Sackville is one of many places in New Brunswick facing rental price increases for housing, both with apartments and houses.
Many students have found out that their landlord is upping the prices of their rentals, even if the property value does not change. One anonymous Mt. A student said that their rent was increasing by $30 a month, so now the individual and their roommate are each “paying 515 [dollars] a month instead of 500” in a two-bedroom apartment near campus.
The individual described their experience with one of the larger rental owners in the Sackville area, and how the precarity of student housing forced the two roommates to resign their lease in early October or lose the apartment. They claim that they were not aware of the apartment’s rent increase until they were signing the lease.
“[They] told us we needed to resign [our lease] or they’d give away our apartment,” the student explained, “then when we went to sign [they] said ‘oh yeah, the rent increased by the way.’ So we had to resign or be homeless.”
Rent increases are not the only housing-related issue students have faced over the last few years in Sackville; zoning infractions in a rental building left fifteen students unhoused in Sackville in January of this year, and a shortage of accessible buildings close to campus have caused precarious situations for some students.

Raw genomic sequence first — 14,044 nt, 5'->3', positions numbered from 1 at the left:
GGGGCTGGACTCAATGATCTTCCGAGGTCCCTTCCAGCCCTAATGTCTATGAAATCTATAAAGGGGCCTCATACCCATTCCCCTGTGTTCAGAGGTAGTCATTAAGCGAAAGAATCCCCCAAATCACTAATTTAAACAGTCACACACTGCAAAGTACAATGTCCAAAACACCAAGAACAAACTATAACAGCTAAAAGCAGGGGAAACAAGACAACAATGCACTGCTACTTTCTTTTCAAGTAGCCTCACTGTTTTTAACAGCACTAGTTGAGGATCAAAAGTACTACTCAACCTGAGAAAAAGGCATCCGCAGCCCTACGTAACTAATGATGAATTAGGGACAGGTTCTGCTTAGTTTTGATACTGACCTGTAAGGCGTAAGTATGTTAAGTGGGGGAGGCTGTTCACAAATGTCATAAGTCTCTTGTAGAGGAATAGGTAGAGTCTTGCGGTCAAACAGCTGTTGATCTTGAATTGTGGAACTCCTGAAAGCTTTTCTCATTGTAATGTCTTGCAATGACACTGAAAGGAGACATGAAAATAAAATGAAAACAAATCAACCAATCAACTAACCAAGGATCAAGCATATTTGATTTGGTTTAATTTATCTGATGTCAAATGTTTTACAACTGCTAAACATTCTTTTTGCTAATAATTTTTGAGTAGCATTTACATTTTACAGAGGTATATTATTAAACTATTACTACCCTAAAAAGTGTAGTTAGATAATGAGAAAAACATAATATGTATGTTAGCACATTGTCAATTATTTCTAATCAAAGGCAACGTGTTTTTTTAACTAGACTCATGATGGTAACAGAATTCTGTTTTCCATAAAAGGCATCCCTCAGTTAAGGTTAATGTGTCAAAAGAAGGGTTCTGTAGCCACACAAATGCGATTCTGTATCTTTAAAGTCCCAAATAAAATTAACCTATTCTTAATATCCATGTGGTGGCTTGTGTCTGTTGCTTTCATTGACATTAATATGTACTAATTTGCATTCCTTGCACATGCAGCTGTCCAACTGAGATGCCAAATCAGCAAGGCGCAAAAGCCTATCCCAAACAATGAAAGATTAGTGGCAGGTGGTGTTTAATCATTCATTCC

Housing crises are not exclusive to the Sackville area either—all of New Brunswick has been faced with a serious rent surge that affects students and non-students alike. CBC reported this summer that the rent surge in May 2021 was the “province’s highest recorded in 43 years.” This rent surge brought up the total inflation up to 4.3 percent, higher than any other province in the country.
Rent increases can be due to a variety of reasons, such as property upgrades or to match inflation, but New Brunswick has also seen an increased demand for housing during the pandemic that has raised housing costs. Low case numbers and a declining population make New Brunswick a safe and comparatively inexpensive alternative to living in more populated provinces in the country.
According to the New Brunswick Real Estate Association, the value of all home sales in October 2021 increased by 30.7% from one year prior, and also broke the province’s total home sales value for October at $293.6 million.
The MASU has compiled a student housing handbook to address the variety of housing situations students have been faced with over the years. It outlines tenant’s and landlord’s rights, how and where to find information about student housing, and tips on how to have a successful off-campus experience. The handbook is available on the MASU website at masu.ca and any additional questions can be emailed to firstname.lastname@example.org.